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When an Author Slandered a Book Reviewer for a Low Rating

by Jyoti Meena 12 months ago in book reviews

6 things to know about working with book reviewers (from a former blogger)

When an Author Slandered a Book Reviewer for a Low Rating
Photo by Icons8 Team on Unsplash

Recently I came across this incident in the Indian book blogging community where an author lost all his composure when a book reviewer gave three out of five stars to his book.

It went ugly really soon as he started spewing abuses and degrading the reviewer. His reasoning: he paid her to review the book, so therefore, the rating should be nothing less than five.

He went as far as to tell her that his book was tweeted out by a popular “celebrity” and hence the blogger was not capable enough to actually understand his romance novel and evaluate the work.

As she posted the screenshots of the conversation on her Instagram Stories, other book reviewers came in her support. They started spamming the author and started demanding that he apologize to her.

The abuser went one step further and posted another female blogger’s picture on his story with a caption that he would find her address and pay her parents a visit and let them about the “bad character” of their daughter.

Long story short, the post was mass reported and got removed by Instagram. Moreover, his book, which had a rating of four on Goodreads before the incident, has a mere 1.92 now. The review section is full of reviewers cautioning others from taking his book for a review and supporting his work.

____________________________________________________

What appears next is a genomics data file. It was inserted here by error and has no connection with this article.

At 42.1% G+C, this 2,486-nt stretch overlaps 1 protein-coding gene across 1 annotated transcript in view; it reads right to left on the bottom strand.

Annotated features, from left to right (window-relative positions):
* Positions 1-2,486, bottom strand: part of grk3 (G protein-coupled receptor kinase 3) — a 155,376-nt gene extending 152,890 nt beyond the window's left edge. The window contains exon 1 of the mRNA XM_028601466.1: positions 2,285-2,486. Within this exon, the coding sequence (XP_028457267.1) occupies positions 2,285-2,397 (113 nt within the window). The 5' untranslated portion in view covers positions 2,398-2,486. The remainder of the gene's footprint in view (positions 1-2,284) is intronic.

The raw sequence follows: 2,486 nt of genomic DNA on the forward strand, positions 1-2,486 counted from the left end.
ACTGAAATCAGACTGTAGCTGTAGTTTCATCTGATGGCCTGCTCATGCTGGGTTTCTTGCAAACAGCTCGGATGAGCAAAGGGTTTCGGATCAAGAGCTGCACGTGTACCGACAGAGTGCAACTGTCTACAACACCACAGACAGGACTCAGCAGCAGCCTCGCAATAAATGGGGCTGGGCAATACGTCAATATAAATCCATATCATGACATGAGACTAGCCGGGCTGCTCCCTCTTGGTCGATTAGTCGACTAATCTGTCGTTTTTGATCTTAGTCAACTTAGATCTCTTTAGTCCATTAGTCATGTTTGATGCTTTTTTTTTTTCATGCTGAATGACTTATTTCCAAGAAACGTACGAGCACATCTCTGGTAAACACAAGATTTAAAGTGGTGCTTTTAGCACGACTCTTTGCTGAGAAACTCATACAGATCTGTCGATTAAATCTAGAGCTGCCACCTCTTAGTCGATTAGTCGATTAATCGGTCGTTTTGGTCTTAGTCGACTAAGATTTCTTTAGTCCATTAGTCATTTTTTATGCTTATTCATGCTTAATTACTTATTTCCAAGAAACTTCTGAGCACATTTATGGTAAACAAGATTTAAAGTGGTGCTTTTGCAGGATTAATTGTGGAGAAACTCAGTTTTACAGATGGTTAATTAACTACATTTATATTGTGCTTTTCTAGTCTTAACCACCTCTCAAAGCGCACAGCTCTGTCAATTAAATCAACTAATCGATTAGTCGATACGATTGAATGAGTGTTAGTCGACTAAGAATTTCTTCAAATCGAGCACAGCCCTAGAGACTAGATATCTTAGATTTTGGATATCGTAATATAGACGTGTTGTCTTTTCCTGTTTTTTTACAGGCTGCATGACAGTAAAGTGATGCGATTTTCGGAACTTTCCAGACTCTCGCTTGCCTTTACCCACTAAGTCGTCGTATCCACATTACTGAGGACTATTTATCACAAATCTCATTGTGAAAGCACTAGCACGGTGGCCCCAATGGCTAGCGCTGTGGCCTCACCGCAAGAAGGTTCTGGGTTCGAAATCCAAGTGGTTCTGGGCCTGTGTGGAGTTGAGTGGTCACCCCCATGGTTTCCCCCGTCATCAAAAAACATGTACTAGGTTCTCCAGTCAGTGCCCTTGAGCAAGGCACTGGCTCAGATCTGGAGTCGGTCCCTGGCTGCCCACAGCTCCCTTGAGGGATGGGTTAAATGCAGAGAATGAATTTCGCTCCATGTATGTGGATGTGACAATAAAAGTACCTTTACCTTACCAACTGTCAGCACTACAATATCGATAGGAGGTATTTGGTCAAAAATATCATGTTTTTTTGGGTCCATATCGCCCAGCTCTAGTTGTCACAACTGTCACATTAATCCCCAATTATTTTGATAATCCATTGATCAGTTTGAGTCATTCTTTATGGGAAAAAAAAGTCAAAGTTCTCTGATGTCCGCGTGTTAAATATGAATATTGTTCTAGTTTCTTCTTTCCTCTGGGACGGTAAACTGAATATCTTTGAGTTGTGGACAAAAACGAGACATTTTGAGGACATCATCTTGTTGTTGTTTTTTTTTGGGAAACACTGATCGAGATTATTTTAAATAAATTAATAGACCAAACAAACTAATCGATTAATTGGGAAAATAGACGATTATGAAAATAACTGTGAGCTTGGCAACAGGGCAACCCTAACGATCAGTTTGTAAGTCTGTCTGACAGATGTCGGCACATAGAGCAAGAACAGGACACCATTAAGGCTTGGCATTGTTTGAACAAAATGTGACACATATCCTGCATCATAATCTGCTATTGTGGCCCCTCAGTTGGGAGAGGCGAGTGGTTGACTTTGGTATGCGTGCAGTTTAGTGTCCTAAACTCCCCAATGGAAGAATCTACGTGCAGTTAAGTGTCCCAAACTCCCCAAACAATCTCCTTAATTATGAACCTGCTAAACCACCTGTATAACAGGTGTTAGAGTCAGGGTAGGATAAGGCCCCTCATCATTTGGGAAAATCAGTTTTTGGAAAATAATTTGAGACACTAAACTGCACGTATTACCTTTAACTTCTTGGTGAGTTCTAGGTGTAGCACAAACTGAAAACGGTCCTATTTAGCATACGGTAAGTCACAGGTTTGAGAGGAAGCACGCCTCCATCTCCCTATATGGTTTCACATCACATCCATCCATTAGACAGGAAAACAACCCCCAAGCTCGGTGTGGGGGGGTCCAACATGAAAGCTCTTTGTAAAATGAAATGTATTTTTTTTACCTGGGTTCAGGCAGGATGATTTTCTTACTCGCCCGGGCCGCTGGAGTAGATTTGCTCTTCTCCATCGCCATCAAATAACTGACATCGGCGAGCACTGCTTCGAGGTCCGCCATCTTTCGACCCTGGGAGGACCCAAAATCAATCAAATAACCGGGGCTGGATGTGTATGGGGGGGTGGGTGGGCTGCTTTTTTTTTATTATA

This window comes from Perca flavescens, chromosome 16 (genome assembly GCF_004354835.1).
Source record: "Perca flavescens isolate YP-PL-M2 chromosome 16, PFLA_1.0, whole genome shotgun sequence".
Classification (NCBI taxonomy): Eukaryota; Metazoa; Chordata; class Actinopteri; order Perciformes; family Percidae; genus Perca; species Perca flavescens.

How to Work With Book Reviewers

Working with book bloggers is one of the easiest things to do.

You search for bloggers on the internet. You read their review policy. If it matches your book, you send them an email asking for a review. They respond. You send them the book and get a review soon afterward.

They get the book (and money in some cases) and you get a review and publicity in return.

However, I have seen a lot of authors on the internet who have zero ideas about unsaid ethics when it comes to working with the blogging community.

I have talked about one particular incident, but in the past years, I have seen numerous cases where authors have lost their cool and made several unreasonable demands on the blogger. I remember one author teaching the reviewer about how to evaluate a book.

In order to achieve the greatest benefit from the blogging community in selling your book, here are the six things that you absolutely need to know before working with a blogger.

1. Read the Review Policy, Please

I cannot say this enough — read their review policy.

Just because 10 blogs are labeled as book blogs doesn't mean that they would the exact same guidelines. Some blogs would only accept physical copies. For some, they have packages available. I have even seen blogs stating that they will do cross-promotion on their Instagram page and need some additional fee for that.

The review policy tends to have information regarding the genres, the medium (physical or eBook), payment, the sites the review would be published on, etc.

Nothing is more annoying than authors approaching bloggers without reading the policy and making demands. I once had a new writer asked me to review their book that was targeting children without reading my policy. Another got angry because I was taking too long to give them the review.

Therefore, read the review policy. This will save you and the blogger a lot of time and unnecessary headaches.

2. Let’s Talk About the Elephant in the Room — Paid Review